After spontaneous apoptosis was induced by serum starvation for 48 h, Control groups (pEZ-LV203 PLC and PLC) or pEZ-LV203-Csseverin PLC cells were detected by tetramethylrhodamine methyl ester (TMRM). The suppression of MPTP opening was demonstrated by the enhanced red fluorescence in pEZ-LV203-Csseverin PLC cells. (A) Typical fluorescence photomicrograph of the TMRM staining output by a fluorescence microscope. (B) The quantitative analysis of MPTP was analyzed by flow cytometry upon staining with the fluorescent dye TMRM. *P < 0.05, compared to control groups.

https://doi.org/10.1371/journal.pntd.0006074.g004

Effect of Csseverin on Ca2+ homeostasis

In a previous study, we showed that Csseverin binds to Ca2+ in vitro. Since Ca2+ has been demonstrated as a key substrate associated with apoptosis in different cell types [22], and MPTP has been recognized as a major target of Ca2+[21], we further confirmed whether Csseverin-inhibited apoptosis was associated with Ca2+ imbalance in PLC cells. The cells were stained with the fluorescent probe dihydrorhod-2 AM (Rhod-2 AM) for the analysis of intracellular free calcium. The concentration of intracellular free Ca2+ obviously increased in the control groups, pEZ-LV203 PLC and PLC, while intracellular free Ca2+ was predominantly reduced in pEZ-LV203-Csseverin PLC cells (Fig 5).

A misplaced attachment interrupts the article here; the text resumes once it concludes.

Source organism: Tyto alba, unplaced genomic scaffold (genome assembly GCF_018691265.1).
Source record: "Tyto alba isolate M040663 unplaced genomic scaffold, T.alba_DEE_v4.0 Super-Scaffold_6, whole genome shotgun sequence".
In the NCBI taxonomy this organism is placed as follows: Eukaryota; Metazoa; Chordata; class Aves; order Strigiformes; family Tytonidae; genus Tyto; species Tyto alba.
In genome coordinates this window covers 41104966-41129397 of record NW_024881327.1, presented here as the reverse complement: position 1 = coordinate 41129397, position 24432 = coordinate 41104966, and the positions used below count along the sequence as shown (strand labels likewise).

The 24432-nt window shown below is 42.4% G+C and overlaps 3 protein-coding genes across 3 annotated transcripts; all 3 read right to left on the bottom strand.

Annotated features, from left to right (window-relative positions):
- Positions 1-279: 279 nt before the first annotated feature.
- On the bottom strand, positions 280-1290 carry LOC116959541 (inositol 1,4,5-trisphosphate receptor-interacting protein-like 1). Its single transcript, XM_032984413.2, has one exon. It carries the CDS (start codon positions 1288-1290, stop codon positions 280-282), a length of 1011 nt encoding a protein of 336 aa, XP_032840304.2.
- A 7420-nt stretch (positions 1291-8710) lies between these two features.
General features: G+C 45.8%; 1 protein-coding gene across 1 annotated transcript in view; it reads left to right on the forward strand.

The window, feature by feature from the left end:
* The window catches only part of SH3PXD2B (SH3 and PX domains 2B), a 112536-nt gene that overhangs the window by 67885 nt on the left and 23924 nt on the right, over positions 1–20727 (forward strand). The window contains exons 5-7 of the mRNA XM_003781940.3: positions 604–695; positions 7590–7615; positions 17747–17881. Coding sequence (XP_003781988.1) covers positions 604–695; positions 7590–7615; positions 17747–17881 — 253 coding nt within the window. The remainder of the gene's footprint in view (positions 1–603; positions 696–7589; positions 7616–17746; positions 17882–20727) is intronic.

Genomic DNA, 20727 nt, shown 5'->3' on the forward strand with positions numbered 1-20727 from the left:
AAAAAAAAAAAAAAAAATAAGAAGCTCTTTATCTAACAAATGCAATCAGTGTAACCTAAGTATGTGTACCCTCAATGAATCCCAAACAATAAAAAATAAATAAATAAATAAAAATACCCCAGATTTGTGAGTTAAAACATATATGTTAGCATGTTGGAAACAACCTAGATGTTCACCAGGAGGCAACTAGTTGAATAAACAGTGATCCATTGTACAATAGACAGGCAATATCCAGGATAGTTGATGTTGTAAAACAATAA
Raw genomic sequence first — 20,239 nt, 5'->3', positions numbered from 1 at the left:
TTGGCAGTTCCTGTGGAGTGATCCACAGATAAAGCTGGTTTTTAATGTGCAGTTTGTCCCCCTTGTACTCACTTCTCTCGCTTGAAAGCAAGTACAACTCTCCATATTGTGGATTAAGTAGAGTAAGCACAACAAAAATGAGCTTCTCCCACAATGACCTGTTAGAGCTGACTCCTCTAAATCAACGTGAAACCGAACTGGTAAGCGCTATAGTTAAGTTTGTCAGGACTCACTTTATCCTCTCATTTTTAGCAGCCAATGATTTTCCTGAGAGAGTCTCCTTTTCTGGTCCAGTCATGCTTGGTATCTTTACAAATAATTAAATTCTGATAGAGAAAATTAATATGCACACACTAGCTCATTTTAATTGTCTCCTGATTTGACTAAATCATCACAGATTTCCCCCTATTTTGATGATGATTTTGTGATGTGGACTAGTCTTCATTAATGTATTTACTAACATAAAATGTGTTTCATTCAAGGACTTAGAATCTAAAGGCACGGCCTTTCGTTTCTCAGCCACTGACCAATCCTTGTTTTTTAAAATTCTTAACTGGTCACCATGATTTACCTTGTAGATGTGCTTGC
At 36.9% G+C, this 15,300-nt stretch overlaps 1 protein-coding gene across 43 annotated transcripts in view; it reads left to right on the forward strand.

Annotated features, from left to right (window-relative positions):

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Fig 5. The intracellular distribution of free Ca2+ was analyzed by laser scanning confocal microscopy.

Intracellular free Ca2+ was detected by red fluorescent probe dihydrorhod-2 AM (Rhod-2 AM). The nuclei were stained with DAPI (blue). The pEZ-LV203 vector harboring the eGFP reporter gene produced green fluorescent protein.

https://doi.org/10.1371/journal.pntd.0006074.g005

Expression levels of Cyt c and Bax in the cytoplasm and mitochondria of pEZ-LV203-Csseverin PLC cells

The loss of mitochondrial membrane potential induces mitochondrial permeability by opening the MPTP, which primarily initiates the translocation of the apoptogenic protein Cyt c from mitochondria into the cytoplasm[23]. Subcellular fractionation was performed to examine Cyt c levels in both cytosolic and mitochondrial compartments. Compared to those of the control groups, the significant downregulation of cytoplasmic Cyt c expression and the upregulation of mitochondrial Cyt c expression in pEZ-LV203-Csseverin PLC cells were observed, indicating an inhibitory effect on the release of Cyt c from mitochondria into the cytoplasm (Fig 6A, P < 0.05).